Kalasaka dressmaker Professor Mudenden given a 3 year bursary to Masuka High School

Kalasaka dressmaker Professor Mudenden given a 3 year bursary to Masuka High School, southern Zambia, to become a qualified community school teacher for Kalalasaka Community School

Since Professor Mudenden graduated from UCZ CHODORT TRAINING COLLEGE 4 years ago, not only does he have a thriving business at Kalalasaka Village, he has also been teaching young people the rudiments of pattern making and machine sewing, and helping Grade 2 pupils at the Community School. His commitment to fulfilling the trust placed in him in his 1 year training in Choma, has led the Preston family charity – Kondanani Zambia Inc – to find an avenue to give Professor the opportunity to further increase his education.

He has been awarded a 3-year bursary to study to Masuka Secondary College, which is close enough to Kalalasaka village for Professor to attend school, to study, and continue his dressmaking business.

Kondanani Zambia Inc has been committed for 20 years to working alongside ZOCS – Zambia Open Community Schools, Lusaka, Zambia, and its CEO Mrs Harriet Sianjibu Miyato. Mrs Miyato states:” I have monitored his performance since his CHODORT training, his commitment to his work is obvious, and he has been ready to do additional work of teaching Grade 2 learners, an indication that he is really determined to become a teacher, in his village of Kalalasaka.”

Cleopatra Chona-Muna, Research & Advocacy Manager at ZOCS says: “not only will he become a more skilful teacher, but the whole Kalalasaka community and learners will benefit; he is a determined person, and we have no doubt he will excel in his studies”.

Sustainable Entrepreneurship in Action – Fifty Goats

Have you ever seen true sustainable social entrepreneurship in action? I mean uncontrolled growth in the most difficult environment with the most minimal resources imaginable?

I have, and I have called it fifty goats.

Why fifty goats?

Eight years ago, I joined a phone call with my parents and the executive director of ZOCs in Zambia and we brainstormed about ways to further affect the rural community schools that Zambia Open Community Schools supports with entrepreneurial concepts that would bring IGAs – income generating activities – to grow self-reliance to support teachers & provide requisites for the community schools to continue to flourish.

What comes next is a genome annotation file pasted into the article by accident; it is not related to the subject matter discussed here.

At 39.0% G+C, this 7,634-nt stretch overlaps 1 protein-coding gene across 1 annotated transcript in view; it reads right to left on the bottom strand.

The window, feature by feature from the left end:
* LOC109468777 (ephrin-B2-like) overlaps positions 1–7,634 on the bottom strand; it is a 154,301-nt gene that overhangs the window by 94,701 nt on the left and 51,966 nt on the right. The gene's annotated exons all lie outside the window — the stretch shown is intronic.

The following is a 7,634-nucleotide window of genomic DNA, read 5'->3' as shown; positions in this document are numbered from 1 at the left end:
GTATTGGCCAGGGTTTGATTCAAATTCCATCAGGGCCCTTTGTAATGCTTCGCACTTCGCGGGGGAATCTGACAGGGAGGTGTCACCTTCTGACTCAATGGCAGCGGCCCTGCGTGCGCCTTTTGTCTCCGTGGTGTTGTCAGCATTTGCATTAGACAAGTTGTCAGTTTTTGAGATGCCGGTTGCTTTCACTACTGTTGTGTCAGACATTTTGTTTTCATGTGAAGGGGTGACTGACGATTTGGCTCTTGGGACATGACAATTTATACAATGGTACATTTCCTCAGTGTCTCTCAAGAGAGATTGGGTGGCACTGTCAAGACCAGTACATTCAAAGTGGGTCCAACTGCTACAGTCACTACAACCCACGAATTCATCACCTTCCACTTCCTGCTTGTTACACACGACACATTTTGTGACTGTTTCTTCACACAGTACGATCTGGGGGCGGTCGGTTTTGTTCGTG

The criteria would only require a small amount of seed capital, no organisational structure, no working capital, just the pure entrepreneurial spirit of those who joined the entrepreneurial experiment.

A small spark was the target, no long-winded, difficult to manage project to build, just a spark of an idea and the small amount of seed capital to get it going and perhaps some encouragement along the way.

So we started, 27 goats, 14 female and 13 male. We organised donations from some churches in Australia and away it went.


ZOCS began by simply explaining an idea. Distribute the goats between the most vulnerable families (female-headed households, often the grandmothers) in the most rural village. Each family would get 3 goats: 2 females and one male. As each individual family’s herd grew, they donated the next 2 goats to another vulnerable family and one to the community schools herd.

The thing about goats is, they are tough, they eat anything, they don’t require land rights, they don’t get many diseases and they produce protein-rich milk and meat and the ownership rights of women were covered.

And so it began.

So 7 years later, this spark of an idea, self-sustaining, self-growing at a rate without any external input is one of the most amazing things I have experienced in entrepreneurship: one of the best examples I have ever seen. I use this story in many of my discussions on the subject of innovation and entrepreneurship because when you say those words many people think driverless cars at Google or CERN in Switzerland!

The program has affected over 1,023 families in Zambian communities in the most profound ways. Children that can grow up to be healthy adults, families able to pay for the children’s education which is at the centre of any growth scenario of ANY country on earth.

So why did I call this an entrepreneurial bonfire? Because from the smallest spark of an idea a whole world opened up and grew at a rate that can’t be slowed down: the dream of many a multinational organisation! True innovation at its best operating in the most difficult conditions imaginable to most people.

Join us at Kondanani Zambia and Zambia Open Community Schools as we continue on a journey through innovation and entrepreneurship in Zambia with projects that we hope will grown across Africa and the world.